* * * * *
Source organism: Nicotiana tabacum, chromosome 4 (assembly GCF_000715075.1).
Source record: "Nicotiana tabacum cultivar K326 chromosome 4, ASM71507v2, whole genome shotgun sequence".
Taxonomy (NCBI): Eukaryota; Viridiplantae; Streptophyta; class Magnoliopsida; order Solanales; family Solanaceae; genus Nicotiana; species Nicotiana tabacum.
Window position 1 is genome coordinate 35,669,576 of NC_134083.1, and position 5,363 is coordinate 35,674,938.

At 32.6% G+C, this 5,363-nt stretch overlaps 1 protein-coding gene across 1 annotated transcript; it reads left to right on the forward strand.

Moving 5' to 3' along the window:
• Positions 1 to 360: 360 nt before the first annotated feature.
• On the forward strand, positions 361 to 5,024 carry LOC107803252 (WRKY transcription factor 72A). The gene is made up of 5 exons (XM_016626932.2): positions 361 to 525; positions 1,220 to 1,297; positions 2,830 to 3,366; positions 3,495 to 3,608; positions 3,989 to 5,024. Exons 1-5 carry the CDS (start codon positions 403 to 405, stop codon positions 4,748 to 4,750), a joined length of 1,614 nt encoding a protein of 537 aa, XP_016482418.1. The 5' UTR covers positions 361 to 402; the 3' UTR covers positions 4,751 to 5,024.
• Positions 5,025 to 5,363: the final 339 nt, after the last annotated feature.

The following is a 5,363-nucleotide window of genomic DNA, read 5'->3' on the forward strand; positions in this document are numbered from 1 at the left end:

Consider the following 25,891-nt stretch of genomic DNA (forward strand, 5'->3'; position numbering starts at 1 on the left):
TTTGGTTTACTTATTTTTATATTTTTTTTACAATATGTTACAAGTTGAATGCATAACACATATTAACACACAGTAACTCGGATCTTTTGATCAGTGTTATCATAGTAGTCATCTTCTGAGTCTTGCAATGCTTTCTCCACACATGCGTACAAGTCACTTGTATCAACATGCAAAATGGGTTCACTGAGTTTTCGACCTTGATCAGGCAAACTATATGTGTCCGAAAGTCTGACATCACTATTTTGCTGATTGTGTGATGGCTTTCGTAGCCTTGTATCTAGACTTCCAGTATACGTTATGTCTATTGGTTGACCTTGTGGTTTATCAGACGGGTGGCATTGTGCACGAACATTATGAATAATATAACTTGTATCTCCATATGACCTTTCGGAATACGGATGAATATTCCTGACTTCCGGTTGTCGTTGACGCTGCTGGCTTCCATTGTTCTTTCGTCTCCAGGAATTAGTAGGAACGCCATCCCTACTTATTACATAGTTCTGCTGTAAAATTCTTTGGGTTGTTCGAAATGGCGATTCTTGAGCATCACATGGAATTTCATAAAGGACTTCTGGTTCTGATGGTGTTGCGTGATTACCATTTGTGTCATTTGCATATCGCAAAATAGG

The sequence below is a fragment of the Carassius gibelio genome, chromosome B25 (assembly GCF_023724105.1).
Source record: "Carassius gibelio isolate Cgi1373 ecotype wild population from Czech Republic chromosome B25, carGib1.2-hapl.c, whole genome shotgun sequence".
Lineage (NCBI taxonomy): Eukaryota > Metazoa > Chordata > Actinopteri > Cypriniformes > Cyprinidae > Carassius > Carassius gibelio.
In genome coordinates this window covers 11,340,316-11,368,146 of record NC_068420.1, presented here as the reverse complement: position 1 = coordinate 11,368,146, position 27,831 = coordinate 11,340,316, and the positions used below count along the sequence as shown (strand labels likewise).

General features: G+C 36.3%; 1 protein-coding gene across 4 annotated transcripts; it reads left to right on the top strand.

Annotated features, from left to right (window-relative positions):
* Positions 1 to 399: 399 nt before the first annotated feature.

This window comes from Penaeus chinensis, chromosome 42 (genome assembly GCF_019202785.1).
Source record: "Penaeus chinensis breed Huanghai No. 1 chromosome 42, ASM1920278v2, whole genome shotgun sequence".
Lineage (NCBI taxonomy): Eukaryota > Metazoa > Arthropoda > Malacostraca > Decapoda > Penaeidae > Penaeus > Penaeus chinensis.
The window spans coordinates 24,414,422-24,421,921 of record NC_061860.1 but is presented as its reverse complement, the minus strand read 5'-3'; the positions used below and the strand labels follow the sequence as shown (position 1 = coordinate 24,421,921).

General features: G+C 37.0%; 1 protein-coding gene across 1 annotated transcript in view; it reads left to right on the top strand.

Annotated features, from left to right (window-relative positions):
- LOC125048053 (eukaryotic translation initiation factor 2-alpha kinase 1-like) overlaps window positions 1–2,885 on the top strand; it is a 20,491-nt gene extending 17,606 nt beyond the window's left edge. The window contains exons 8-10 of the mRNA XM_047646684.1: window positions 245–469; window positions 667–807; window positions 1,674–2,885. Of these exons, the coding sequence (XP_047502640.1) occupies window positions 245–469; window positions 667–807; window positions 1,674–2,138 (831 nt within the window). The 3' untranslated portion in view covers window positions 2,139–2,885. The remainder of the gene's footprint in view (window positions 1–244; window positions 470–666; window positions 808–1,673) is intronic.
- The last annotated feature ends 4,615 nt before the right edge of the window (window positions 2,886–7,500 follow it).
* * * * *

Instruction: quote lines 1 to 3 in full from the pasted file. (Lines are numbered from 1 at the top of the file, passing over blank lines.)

Source organism: Nicotiana tabacum, chromosome 4 (assembly GCF_000715075.1).
Source record: "Nicotiana tabacum cultivar K326 chromosome 4, ASM71507v2, whole genome shotgun sequence".
Taxonomy (NCBI): Eukaryota; Viridiplantae; Streptophyta; class Magnoliopsida; order Solanales; family Solanaceae; genus Nicotiana; species Nicotiana tabacum.